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Jul 10, 2024, 1:51pm EDT
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US Senate moves toward banning lawmakers, families from stock trading

Insights from NPR, The Washington Post, Business Insider, and Roll Call

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The U.S. Capitol building is pictured on Capitol Hill in Washington, D.C., on April 23, 2024.
Julia Nikhinson/Reuters
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The News

A bipartisan group of senators unveiled a proposal Wednesday that would ban members of Congress, their spouses, and their dependent children from trading individual stocks.

The Senate Homeland Security and Governmental Affairs committee is expected to take up the bill, which would also require members to divest from any individual assets, later this month.

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It’s the latest move in a years-long push to ban lawmakers from stock trading, a move that Americans largely support, but which has repeatedly stumbled on Capitol Hill. Members of Congress are subject to insider trading laws and must also disclose any trades valued at more than $1,000 within 45 days, but experts say the rules are insufficient and unevenly enforced.

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Ban has been difficult to get by lawmakers

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Sources:  
NPR, The Washington Post

It’s generally difficult to make progress on any issue that will impact lawmakers’ pocket books, Oregon Democrat Sen. Jeff Merkley told NPR, adding that “members of Congress get very twitchy and when you say your family will be covered too, they have concerns.” If passed, lawmakers who violate the ban would face fines equivalent to their monthly salary or 10% of the value of each improper investment. Previous bipartisan efforts to restrict or ban congressional stock trading have failed, with then-House Speaker Nancy Pelosi declining to bring it to a vote in 2022. “We’re a free-market economy,” Pelosi had said at the time. “They [members of Congress] should be able to participate in that.”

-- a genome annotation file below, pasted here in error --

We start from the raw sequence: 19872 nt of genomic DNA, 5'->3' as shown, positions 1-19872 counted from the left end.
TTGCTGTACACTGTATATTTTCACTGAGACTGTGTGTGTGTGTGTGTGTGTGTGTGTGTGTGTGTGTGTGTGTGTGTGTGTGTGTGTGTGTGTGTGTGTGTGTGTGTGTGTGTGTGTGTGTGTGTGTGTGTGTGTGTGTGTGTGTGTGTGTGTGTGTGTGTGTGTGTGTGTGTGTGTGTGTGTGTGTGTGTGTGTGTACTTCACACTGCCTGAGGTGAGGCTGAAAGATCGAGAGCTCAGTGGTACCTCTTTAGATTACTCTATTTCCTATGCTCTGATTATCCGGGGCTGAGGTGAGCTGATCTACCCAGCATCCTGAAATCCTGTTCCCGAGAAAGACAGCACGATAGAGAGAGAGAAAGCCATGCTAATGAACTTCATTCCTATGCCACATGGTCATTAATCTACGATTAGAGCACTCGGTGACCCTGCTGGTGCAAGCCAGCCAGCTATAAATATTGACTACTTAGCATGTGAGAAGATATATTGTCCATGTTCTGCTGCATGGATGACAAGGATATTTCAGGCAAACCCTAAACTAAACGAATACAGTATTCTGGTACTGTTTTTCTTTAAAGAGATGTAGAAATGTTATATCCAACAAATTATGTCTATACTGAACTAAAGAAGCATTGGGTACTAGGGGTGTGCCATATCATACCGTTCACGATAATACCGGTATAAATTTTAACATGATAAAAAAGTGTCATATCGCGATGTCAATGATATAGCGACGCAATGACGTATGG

Members’ stock trades reveal possible conflicts of interest

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Sources:  
Business Insider, The New York Times

Some members of Congress have failed to abide by the House’s current stock rules, which experts describe as relatively loose. Last year, Business Insider identified 78 members who had recently failed to report their financial trades as mandated by the Stop Trading on Congressional Knowledge Act of 2012. In 2022, The New York Times reported that nearly a fifth of members engaged in trades that could be conflicts of interest. And while some of those wouldn’t have run afoul of the STOCK Act or insider trading laws, they still present ethical dilemmas for lawmakers who have access to market-moving information that the public does not.

Some lawmakers support the ban publicly, but not privately

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Sources:  
Roll Call, The Hill

“Members fear this… They don’t want to vote in committee, they don’t want to vote on the floor. My view is that’s the only way to get this done,” Missouri Republican Josh Hawley, one of the senators involved in this latest push, said in January. “Because I’ve seen this movie now for several years and it’s always people saying, ‘Oh yeah, I’m very open to this.’ And then they kill it behind the scenes.” Democrats have made similar allegations, with some in 2022 accusing party leadership of knowingly putting forward a complicated stock-trading ban that was predestined to fail.

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